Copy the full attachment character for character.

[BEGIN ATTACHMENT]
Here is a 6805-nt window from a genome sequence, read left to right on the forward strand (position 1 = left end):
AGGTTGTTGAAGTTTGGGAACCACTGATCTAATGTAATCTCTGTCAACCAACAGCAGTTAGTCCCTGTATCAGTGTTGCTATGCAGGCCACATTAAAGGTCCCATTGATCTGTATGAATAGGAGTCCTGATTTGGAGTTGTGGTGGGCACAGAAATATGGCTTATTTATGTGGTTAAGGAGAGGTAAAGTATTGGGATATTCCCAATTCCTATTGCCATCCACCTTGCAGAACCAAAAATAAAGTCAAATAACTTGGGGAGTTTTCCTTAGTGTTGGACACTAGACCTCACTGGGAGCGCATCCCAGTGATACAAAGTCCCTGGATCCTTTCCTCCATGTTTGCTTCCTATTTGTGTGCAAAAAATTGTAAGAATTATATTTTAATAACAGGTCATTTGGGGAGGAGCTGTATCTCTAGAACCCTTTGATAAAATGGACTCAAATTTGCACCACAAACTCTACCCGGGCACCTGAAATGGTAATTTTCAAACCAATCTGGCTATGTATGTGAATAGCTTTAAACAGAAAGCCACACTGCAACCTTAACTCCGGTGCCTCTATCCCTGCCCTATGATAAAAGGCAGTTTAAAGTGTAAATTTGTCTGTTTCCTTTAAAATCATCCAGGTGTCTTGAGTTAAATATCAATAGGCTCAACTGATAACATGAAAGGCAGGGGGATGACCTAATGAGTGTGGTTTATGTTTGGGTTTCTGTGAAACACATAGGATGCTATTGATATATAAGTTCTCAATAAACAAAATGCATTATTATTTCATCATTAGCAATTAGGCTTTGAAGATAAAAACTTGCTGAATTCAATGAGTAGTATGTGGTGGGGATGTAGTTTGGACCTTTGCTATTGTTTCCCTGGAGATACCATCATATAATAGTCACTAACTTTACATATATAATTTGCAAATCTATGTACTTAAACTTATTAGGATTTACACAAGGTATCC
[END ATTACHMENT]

Here is a 6805-nt window from a genome sequence, read left to right on the forward strand (position 1 = left end):
AGGTTGTTGAAGTTTGGGAACCACTGATCTAATGTAATCTCTGTCAACCAACAGCAGTTAGTCCCTGTATCAGTGTTGCTATGCAGGCCACATTAAAGGTCCCATTGATCTGTATGAATAGGAGTCCTGATTTGGAGTTGTGGTGGGCACAGAAATATGGCTTATTTATGTGGTTAAGGAGAGGTAAAGTATTGGGATATTCCCAATTCCTATTGCCATCCACCTTGCAGAACCAAAAATAAAGTCAAATAACTTGGGGAGTTTTCCTTAGTGTTGGACACTAGACCTCACTGGGAGCGCATCCCAGTGATACAAAGTCCCTGGATCCTTTCCTCCATGTTTGCTTCCTATTTGTGTGCAAAAAATTGTAAGAATTATATTTTAATAACAGGTCATTTGGGGAGGAGCTGTATCTCTAGAACCCTTTGATAAAATGGACTCAAATTTGCACCACAAACTCTACCCGGGCACCTGAAATGGTAATTTTCAAACCAATCTGGCTATGTATGTGAATAGCTTTAAACAGAAAGCCACACTGCAACCTTAACTCCGGTGCCTCTATCCCTGCCCTATGATAAAAGGCAGTTTAAAGTGTAAATTTGTCTGTTTCCTTTAAAATCATCCAGGTGTCTTGAGTTAAATATCAATAGGCTCAACTGATAACATGAAAGGCAGGGGGATGACCTAATGAGTGTGGTTTATGTTTGGGTTTCTGTGAAACACATAGGATGCTATTGATATATAAGTTCTCAATAAACAAAATGCATTATTATTTCATCATTAGCAATTAGGCTTTGAAGATAAAAACTTGCTGAATTCAATGAGTAGTATGTGGTGGGGATGTAGTTTGGACCTTTGCTATTGTTTCCCTGGAGATACCATCATATAATAGTCACTAACTTTACATATATAATTTGCAAATCTATGTACTTAAACTTATTAGGATTTACACAAGGTATCC